Heel hits with the driver typically result in a slice and loss of distance. Coming over the top with an outside to inside swing path is probably the most common reason for a heel hit with the driver. The club head cuts across the target line during the outside to inside swing path. In addition, the swing path creates unwanted side spin that results in a slice. Amateurs that try to swing harder or over correct the motion end up pulling the ball left of the intended target. The initial direction is left, however, with an open club face the ball slices back toward the middle. While the ball might end up in play, there is a tremendous loss of distance due to the inefficient swing sequence.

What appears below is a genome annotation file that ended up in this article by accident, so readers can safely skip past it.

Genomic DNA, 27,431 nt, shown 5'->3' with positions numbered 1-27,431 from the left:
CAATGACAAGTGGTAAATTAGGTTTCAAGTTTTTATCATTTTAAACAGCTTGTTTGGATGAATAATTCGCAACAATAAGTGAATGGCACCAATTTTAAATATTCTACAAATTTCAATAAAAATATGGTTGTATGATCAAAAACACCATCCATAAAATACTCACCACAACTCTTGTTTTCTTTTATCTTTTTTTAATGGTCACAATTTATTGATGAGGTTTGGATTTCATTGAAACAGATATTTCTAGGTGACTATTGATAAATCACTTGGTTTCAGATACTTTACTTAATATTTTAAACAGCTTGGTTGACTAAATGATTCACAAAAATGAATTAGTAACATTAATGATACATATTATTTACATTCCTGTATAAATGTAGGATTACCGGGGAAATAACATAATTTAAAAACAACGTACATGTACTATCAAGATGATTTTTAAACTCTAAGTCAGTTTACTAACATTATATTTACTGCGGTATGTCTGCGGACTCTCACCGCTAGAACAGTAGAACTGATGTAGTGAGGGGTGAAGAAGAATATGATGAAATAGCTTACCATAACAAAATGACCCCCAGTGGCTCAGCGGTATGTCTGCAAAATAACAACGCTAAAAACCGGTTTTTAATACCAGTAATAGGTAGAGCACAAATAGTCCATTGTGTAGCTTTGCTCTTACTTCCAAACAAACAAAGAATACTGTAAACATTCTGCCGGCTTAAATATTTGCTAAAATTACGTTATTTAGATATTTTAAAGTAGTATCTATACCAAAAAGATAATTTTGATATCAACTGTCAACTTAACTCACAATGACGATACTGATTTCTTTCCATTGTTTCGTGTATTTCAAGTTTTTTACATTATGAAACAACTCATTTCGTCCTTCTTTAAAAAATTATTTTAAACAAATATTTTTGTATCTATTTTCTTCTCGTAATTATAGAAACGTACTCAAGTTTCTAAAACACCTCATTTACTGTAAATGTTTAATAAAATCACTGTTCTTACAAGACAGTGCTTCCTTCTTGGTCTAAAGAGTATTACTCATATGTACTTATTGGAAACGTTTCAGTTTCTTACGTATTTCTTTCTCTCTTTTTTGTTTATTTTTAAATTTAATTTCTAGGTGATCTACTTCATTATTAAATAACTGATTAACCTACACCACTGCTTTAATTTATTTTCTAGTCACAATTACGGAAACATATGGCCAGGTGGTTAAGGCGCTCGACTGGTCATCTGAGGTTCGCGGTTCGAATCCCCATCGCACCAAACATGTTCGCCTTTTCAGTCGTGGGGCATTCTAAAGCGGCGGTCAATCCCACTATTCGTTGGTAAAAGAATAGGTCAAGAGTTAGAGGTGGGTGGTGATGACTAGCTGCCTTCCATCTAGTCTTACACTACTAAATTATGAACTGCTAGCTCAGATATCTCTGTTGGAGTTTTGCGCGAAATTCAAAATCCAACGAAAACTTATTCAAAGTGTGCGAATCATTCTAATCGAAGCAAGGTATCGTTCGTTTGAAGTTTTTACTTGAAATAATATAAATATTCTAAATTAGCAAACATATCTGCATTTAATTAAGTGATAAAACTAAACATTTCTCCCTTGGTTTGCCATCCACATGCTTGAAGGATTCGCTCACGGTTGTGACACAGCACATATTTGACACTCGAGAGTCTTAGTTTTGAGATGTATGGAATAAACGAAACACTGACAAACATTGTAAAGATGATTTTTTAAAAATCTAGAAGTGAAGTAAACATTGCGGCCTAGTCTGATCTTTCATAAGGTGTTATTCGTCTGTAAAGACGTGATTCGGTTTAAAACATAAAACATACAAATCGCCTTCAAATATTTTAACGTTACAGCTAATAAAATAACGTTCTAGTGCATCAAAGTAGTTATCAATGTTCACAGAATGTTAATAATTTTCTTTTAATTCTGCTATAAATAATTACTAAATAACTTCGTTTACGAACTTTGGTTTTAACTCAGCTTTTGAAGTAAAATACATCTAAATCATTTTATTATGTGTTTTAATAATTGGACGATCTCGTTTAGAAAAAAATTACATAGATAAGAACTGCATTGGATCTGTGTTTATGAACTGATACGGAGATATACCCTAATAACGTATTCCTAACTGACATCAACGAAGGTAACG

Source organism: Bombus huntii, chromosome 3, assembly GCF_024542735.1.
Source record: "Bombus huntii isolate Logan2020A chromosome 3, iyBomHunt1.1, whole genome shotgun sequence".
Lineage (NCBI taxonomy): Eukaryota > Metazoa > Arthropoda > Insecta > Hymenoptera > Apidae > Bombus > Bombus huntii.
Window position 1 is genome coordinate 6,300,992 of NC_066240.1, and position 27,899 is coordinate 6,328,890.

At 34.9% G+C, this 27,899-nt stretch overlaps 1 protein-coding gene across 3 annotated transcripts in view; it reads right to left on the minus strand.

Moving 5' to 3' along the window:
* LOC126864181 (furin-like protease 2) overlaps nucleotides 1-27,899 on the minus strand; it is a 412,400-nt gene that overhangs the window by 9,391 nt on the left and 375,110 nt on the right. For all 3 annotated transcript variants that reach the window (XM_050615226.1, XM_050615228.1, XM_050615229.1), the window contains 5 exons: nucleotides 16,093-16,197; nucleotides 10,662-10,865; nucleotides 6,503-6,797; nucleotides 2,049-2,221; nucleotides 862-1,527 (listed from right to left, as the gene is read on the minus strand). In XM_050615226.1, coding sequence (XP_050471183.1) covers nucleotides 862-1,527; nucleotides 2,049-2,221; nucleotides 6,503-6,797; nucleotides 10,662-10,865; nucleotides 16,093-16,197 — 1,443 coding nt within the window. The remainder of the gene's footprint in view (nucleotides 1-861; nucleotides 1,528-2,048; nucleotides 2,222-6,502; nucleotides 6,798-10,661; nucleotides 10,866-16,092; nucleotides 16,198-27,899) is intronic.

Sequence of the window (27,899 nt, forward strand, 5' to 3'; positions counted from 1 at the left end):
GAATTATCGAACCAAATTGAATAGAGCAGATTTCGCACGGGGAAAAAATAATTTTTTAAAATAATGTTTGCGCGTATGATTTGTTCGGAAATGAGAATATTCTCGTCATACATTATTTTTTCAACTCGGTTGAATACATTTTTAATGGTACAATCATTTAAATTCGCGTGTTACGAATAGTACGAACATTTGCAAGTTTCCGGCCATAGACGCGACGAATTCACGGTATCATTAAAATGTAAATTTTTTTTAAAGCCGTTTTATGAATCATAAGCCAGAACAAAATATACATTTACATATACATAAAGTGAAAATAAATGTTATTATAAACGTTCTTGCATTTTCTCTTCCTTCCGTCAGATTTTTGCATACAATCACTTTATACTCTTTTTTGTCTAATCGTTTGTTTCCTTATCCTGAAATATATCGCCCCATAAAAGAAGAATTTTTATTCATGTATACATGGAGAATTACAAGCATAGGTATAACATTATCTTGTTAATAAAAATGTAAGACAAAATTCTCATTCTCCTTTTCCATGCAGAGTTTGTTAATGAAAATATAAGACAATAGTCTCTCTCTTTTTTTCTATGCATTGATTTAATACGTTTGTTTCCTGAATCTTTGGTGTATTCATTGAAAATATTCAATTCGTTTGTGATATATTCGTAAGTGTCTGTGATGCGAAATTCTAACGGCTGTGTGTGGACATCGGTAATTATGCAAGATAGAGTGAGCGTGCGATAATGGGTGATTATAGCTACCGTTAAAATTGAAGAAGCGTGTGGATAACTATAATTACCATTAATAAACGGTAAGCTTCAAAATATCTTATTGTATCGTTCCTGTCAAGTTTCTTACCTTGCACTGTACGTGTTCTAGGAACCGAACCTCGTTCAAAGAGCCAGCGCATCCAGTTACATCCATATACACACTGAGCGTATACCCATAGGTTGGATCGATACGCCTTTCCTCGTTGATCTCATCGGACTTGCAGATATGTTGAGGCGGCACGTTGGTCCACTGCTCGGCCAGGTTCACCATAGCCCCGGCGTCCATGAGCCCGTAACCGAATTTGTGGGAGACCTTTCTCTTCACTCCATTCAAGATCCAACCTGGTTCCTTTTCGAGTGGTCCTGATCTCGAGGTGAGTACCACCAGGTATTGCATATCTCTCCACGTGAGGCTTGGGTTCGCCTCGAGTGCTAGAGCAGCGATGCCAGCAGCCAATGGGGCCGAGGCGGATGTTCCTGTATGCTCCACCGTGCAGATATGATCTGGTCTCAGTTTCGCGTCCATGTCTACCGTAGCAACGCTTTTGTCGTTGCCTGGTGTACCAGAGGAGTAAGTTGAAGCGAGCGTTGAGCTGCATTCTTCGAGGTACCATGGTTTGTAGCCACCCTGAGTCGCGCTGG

Proper Grip


Make sure to start with the proper grip. The grip is one of the most important and overlooked fundamentals in the golf swing. Your hands have a direct correlation to the club face throughout the swing. Poor contact is often the result of gripping the club too tightly so the muscles fail to work properly throughout the swing. In addition, a weak grip makes it nearly impossible to hit the ball straight.


Grip the club with the correct tension level. A good grip should be tension free. On a scale of 1-10, your grip pressure should not exceed 4. Sam Snead commonly said imagine placing a bird in your hand and grip the club with the same tension level as holding the bird in place. If you grip too tightly you will squeeze the bird.